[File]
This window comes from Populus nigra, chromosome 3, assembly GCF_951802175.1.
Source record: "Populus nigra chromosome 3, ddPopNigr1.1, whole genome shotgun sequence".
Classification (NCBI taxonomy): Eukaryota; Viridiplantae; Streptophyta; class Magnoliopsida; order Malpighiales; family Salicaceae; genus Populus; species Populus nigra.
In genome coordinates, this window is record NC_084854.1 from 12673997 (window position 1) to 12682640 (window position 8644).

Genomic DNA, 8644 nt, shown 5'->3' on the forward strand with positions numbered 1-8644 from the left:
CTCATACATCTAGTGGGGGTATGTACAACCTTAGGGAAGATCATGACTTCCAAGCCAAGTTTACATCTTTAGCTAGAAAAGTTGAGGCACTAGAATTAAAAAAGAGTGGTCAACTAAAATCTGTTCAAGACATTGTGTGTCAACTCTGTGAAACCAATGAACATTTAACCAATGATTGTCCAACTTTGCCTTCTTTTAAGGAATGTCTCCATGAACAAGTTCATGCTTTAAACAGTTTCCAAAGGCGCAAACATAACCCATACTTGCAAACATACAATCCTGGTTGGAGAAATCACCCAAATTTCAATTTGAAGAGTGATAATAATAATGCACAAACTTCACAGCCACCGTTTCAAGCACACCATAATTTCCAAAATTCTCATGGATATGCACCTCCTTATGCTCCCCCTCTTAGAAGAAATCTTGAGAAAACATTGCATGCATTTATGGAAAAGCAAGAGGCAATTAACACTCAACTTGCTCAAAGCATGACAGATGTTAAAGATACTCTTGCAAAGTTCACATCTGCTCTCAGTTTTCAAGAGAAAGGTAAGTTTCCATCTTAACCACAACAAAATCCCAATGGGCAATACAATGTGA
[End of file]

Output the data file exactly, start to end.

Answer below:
This window comes from Populus nigra, chromosome 3, assembly GCF_951802175.1.
Source record: "Populus nigra chromosome 3, ddPopNigr1.1, whole genome shotgun sequence".
Classification (NCBI taxonomy): Eukaryota; Viridiplantae; Streptophyta; class Magnoliopsida; order Malpighiales; family Salicaceae; genus Populus; species Populus nigra.
In genome coordinates, this window is record NC_084854.1 from 12673997 (window position 1) to 12682640 (window position 8644).

Genomic DNA, 8644 nt, shown 5'->3' on the forward strand with positions numbered 1-8644 from the left:
CTCATACATCTAGTGGGGGTATGTACAACCTTAGGGAAGATCATGACTTCCAAGCCAAGTTTACATCTTTAGCTAGAAAAGTTGAGGCACTAGAATTAAAAAAGAGTGGTCAACTAAAATCTGTTCAAGACATTGTGTGTCAACTCTGTGAAACCAATGAACATTTAACCAATGATTGTCCAACTTTGCCTTCTTTTAAGGAATGTCTCCATGAACAAGTTCATGCTTTAAACAGTTTCCAAAGGCGCAAACATAACCCATACTTGCAAACATACAATCCTGGTTGGAGAAATCACCCAAATTTCAATTTGAAGAGTGATAATAATAATGCACAAACTTCACAGCCACCGTTTCAAGCACACCATAATTTCCAAAATTCTCATGGATATGCACCTCCTTATGCTCCCCCTCTTAGAAGAAATCTTGAGAAAACATTGCATGCATTTATGGAAAAGCAAGAGGCAATTAACACTCAACTTGCTCAAAGCATGACAGATGTTAAAGATACTCTTGCAAAGTTCACATCTGCTCTCAGTTTTCAAGAGAAAGGTAAGTTTCCATCTTAACCACAACAAAATCCCAATGGGCAATACAATGTGA